U.S. digital entertainment company Gracenote on Thursday said it obtained licenses to distribute lyrics as music publishers mulled legal action against Web sites that provide them without authorization.

"When we first approached the publishers with this, they were excited. They thought lyrics had been an untapped resource for them and there's quite a bit of lyrics being taken for free on the Web," Ross Blanchard, Gracenote's vice president of business development, told Reuters in an interview.

Gracenote obtained the rights to the lyrics of more than 1 million songs from the North American catalogs of Bertelsmann AG's BMG Music Publishing, Vivendi's (V) Universal Music Publishing Group, Sony/ATV Music Publishing, jointly owned by Sony Corp (SNE) and Michael Jackson, peermusic and other publishers.

Gracenote also said it was talking with all of its partners, including Yahoo Inc. (YHOO) and Apple Computer Inc's (AAPL) iTunes, on its plans to launch a service to offer legal and accurate lyrics for all digital media.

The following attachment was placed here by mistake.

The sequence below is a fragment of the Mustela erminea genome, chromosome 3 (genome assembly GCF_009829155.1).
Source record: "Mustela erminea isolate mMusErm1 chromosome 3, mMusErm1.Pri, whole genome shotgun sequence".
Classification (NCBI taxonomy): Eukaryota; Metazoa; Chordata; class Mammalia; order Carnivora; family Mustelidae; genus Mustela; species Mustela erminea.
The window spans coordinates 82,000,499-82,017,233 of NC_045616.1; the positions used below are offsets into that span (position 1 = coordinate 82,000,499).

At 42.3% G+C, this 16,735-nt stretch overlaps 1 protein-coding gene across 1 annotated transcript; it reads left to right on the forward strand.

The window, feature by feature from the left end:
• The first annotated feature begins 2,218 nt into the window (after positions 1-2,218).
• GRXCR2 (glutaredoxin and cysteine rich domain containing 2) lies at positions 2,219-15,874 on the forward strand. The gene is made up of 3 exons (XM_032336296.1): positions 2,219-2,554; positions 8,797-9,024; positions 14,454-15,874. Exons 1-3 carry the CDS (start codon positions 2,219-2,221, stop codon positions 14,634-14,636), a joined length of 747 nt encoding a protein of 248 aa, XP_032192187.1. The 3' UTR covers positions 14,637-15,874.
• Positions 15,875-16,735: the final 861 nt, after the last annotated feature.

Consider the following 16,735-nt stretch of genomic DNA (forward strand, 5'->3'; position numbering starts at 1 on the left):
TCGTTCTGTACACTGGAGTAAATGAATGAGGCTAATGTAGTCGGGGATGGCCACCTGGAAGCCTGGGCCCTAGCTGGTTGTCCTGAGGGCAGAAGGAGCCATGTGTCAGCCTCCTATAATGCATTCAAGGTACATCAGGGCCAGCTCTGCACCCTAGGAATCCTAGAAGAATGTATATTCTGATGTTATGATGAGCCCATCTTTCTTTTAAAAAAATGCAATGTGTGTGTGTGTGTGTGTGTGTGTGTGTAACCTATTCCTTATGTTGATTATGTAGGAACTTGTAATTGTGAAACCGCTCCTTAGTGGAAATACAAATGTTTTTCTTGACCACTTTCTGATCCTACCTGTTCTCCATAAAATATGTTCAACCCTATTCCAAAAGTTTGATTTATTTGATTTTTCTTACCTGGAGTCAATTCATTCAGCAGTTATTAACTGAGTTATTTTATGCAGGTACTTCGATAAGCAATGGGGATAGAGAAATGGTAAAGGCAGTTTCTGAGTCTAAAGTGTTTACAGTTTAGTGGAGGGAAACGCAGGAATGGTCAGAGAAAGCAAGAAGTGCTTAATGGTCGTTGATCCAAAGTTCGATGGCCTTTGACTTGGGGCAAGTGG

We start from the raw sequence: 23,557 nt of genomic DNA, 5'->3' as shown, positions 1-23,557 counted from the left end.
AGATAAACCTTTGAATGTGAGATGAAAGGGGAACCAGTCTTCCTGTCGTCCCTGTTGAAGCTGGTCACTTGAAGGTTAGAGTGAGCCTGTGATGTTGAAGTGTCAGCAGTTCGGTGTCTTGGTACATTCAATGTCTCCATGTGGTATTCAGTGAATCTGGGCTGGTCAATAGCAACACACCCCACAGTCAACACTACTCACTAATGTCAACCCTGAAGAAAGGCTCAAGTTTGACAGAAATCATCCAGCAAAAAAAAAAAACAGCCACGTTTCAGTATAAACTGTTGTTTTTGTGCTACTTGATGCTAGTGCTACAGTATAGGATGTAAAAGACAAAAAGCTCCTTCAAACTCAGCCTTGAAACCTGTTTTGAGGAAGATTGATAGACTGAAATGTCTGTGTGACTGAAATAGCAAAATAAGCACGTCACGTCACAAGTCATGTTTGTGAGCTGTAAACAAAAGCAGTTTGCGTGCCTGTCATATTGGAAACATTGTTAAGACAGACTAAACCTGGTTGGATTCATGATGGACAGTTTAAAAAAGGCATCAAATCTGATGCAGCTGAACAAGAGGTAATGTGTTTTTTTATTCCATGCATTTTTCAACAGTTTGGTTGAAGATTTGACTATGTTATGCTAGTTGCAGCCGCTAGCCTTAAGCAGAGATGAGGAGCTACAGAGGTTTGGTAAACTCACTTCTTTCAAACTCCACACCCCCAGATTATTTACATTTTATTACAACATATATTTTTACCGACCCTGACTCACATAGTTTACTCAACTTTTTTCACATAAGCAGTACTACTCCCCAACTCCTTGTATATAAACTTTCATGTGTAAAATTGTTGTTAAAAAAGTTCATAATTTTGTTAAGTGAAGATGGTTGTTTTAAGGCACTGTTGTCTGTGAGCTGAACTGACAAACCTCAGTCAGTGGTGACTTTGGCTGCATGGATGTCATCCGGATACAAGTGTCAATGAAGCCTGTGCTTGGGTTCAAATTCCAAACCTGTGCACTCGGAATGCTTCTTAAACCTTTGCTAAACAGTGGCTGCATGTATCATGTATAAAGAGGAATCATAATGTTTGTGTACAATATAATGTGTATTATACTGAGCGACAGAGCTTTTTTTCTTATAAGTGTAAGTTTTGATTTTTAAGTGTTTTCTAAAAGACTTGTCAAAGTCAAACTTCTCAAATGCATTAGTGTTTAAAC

The service, to be initially available in North America, would be the first industry-backed move to providing lyrics legally, Gracenote said.

Until now, consumers' access to song lyrics has been largely through unauthorized sources, which usually provide inaccurate content, the company said.

Publishing industry officials cited Web sites like www.lyrics.com and www.azlyrics.com among those who provide their catalogs' lyrics without their authorization. These sites could not be reached for comment.

"This license creates a new revenue stream which will guarantee that songwriters are paid for their work," said Nicholas Firth, chairman and chief executive officer of BMG Music Publishing.

Ralph Peer II, Firth's counterpart at peermusic, said licensing lyrics should boost worldwide music publishing revenues, estimated at about $4 billion annually. Peer said he hopes the unauthorized sites will seek licenses.

"I think we'll see a reasonable increase, as much as a 5 percent increase, in industry music publishing revenues five years out from where we are right now," Peer said.

"Clearly, there are copyright issues involving these unlicensed sites, which are making good income through advertising and other sources, while the composers are not getting their due," he said.

Gracenote's Blanchard said it was up to digital music retailers to decide how they will package or price the lyrics, but he did not expect it would involve significant added costs to consumers.

"We anticipate that you'll see different kinds of offers in the market, where lyrics are combined with recorded music in a total package like a subscription. This extra element should help drive sales growth. There are a lot of ways the services will derive value outside of adding an extra charge," he said.